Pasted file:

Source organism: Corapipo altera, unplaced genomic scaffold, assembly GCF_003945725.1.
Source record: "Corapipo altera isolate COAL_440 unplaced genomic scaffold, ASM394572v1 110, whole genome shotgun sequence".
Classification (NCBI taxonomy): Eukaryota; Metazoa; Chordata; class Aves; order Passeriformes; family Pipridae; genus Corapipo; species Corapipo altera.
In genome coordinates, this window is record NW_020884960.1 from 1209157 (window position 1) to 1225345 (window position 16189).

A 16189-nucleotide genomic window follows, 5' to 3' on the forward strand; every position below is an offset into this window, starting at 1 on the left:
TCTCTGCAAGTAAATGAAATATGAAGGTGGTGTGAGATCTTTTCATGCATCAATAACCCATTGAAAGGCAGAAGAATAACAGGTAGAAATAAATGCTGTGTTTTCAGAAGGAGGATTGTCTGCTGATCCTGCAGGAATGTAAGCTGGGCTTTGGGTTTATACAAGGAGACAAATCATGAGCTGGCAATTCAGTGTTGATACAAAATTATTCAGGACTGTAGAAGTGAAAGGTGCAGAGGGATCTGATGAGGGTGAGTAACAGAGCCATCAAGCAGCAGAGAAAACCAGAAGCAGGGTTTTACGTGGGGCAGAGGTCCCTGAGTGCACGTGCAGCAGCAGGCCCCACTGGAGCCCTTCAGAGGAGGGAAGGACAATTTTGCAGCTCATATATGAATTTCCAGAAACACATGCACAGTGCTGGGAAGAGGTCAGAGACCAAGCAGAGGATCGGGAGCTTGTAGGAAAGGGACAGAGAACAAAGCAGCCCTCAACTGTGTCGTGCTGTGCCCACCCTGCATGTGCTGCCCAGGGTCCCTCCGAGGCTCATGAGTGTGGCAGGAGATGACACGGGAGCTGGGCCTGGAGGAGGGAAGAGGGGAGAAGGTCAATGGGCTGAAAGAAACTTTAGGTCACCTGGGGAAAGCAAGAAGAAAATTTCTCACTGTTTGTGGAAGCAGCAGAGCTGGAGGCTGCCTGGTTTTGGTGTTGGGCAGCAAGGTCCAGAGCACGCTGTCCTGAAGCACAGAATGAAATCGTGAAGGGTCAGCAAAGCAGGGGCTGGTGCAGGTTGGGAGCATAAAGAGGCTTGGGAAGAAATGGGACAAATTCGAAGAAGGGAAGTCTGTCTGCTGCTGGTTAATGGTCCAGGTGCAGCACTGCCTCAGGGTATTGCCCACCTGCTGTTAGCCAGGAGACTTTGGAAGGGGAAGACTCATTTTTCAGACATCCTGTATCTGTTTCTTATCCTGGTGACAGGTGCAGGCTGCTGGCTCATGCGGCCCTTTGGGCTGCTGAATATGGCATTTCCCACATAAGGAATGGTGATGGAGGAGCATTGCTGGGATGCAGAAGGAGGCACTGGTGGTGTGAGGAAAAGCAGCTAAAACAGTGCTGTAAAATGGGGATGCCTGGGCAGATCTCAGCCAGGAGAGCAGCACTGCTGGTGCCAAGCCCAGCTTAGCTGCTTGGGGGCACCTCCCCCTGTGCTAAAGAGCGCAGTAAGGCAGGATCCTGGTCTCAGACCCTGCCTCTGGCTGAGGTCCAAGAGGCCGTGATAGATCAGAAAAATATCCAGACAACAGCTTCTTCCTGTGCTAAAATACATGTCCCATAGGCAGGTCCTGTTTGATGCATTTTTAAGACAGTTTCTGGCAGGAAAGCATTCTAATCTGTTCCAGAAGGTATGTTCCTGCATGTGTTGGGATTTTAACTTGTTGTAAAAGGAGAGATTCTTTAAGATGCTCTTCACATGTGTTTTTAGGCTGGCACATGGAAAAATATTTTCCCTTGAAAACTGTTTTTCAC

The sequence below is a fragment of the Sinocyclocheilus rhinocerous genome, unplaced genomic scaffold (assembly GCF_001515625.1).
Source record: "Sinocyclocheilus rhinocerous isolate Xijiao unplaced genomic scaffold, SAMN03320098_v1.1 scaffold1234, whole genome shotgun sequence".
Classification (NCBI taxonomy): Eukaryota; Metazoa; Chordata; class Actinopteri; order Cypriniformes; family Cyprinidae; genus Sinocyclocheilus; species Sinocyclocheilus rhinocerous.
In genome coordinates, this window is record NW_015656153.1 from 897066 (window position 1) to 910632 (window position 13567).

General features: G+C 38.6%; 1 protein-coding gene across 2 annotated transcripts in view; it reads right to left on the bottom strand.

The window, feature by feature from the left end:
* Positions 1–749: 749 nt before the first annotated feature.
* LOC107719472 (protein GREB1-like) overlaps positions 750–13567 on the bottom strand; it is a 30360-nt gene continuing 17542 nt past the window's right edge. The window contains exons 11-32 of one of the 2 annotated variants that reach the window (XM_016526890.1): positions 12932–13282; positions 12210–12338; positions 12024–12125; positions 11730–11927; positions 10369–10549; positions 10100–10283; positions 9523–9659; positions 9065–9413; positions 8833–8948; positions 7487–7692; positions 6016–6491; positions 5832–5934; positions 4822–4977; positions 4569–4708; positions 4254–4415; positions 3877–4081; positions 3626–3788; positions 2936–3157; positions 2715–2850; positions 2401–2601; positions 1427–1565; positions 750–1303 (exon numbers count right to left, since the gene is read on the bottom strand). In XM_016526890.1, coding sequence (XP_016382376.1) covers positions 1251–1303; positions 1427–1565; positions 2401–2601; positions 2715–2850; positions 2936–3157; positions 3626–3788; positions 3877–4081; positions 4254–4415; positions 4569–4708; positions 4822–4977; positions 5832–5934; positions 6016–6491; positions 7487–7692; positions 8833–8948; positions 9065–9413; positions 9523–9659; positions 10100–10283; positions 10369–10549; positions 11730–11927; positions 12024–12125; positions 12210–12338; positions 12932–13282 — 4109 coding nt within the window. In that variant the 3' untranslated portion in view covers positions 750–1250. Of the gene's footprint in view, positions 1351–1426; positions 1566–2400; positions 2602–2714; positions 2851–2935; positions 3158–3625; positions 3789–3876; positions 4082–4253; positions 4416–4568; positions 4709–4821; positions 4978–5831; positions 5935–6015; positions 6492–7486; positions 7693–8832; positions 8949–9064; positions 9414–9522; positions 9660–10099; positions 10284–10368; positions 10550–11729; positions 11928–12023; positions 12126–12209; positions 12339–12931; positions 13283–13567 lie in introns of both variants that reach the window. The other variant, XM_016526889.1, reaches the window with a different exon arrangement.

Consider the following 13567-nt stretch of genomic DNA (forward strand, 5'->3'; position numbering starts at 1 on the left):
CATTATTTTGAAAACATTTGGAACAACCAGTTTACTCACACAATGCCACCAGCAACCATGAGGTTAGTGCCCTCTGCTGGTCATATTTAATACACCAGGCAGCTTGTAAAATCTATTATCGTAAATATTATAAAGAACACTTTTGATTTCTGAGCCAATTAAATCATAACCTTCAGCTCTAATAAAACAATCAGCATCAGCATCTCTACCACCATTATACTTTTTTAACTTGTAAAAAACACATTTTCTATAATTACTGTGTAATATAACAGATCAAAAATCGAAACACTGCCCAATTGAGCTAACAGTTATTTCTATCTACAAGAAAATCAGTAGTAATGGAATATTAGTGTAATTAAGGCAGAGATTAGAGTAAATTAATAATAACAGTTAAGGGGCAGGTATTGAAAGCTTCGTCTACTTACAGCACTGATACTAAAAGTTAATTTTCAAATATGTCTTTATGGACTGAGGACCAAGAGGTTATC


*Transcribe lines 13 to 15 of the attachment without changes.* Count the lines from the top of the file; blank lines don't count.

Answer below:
* Positions 1–749: 749 nt before the first annotated feature.
* LOC107719472 (protein GREB1-like) overlaps positions 750–13567 on the bottom strand; it is a 30360-nt gene continuing 17542 nt past the window's right edge. The window contains exons 11-32 of one of the 2 annotated variants that reach the window (XM_016526890.1): positions 12932–13282; positions 12210–12338; positions 12024–12125; positions 11730–11927; positions 10369–10549; positions 10100–10283; positions 9523–9659; positions 9065–9413; positions 8833–8948; positions 7487–7692; positions 6016–6491; positions 5832–5934; positions 4822–4977; positions 4569–4708; positions 4254–4415; positions 3877–4081; positions 3626–3788; positions 2936–3157; positions 2715–2850; positions 2401–2601; positions 1427–1565; positions 750–1303 (exon numbers count right to left, since the gene is read on the bottom strand). In XM_016526890.1, coding sequence (XP_016382376.1) covers positions 1251–1303; positions 1427–1565; positions 2401–2601; positions 2715–2850; positions 2936–3157; positions 3626–3788; positions 3877–4081; positions 4254–4415; positions 4569–4708; positions 4822–4977; positions 5832–5934; positions 6016–6491; positions 7487–7692; positions 8833–8948; positions 9065–9413; positions 9523–9659; positions 10100–10283; positions 10369–10549; positions 11730–11927; positions 12024–12125; positions 12210–12338; positions 12932–13282 — 4109 coding nt within the window. In that variant the 3' untranslated portion in view covers positions 750–1250. Of the gene's footprint in view, positions 1351–1426; positions 1566–2400; positions 2602–2714; positions 2851–2935; positions 3158–3625; positions 3789–3876; positions 4082–4253; positions 4416–4568; positions 4709–4821; positions 4978–5831; positions 5935–6015; positions 6492–7486; positions 7693–8832; positions 8949–9064; positions 9414–9522; positions 9660–10099; positions 10284–10368; positions 10550–11729; positions 11928–12023; positions 12126–12209; positions 12339–12931; positions 13283–13567 lie in introns of both variants that reach the window. The other variant, XM_016526889.1, reaches the window with a different exon arrangement.

Consider the following 13567-nt stretch of genomic DNA (forward strand, 5'->3'; position numbering starts at 1 on the left):